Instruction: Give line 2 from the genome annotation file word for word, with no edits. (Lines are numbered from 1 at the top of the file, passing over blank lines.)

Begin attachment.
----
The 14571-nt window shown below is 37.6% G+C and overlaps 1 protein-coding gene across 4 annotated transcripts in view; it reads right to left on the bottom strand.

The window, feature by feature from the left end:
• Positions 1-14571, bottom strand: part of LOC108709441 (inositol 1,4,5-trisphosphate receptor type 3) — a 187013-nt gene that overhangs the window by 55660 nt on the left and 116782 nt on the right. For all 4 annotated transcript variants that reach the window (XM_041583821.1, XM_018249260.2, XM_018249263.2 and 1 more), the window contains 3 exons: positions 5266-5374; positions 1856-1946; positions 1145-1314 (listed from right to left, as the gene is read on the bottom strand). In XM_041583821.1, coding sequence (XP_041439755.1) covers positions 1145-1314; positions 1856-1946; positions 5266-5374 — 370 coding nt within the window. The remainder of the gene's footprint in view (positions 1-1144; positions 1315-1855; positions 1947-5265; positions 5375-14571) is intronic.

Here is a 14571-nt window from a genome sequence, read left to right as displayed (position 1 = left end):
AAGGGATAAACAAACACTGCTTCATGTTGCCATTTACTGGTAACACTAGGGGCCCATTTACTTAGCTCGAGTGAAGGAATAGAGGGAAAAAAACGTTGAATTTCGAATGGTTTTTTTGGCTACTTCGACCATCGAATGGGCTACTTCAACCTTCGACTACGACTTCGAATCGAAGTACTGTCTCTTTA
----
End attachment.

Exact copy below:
The window, feature by feature from the left end: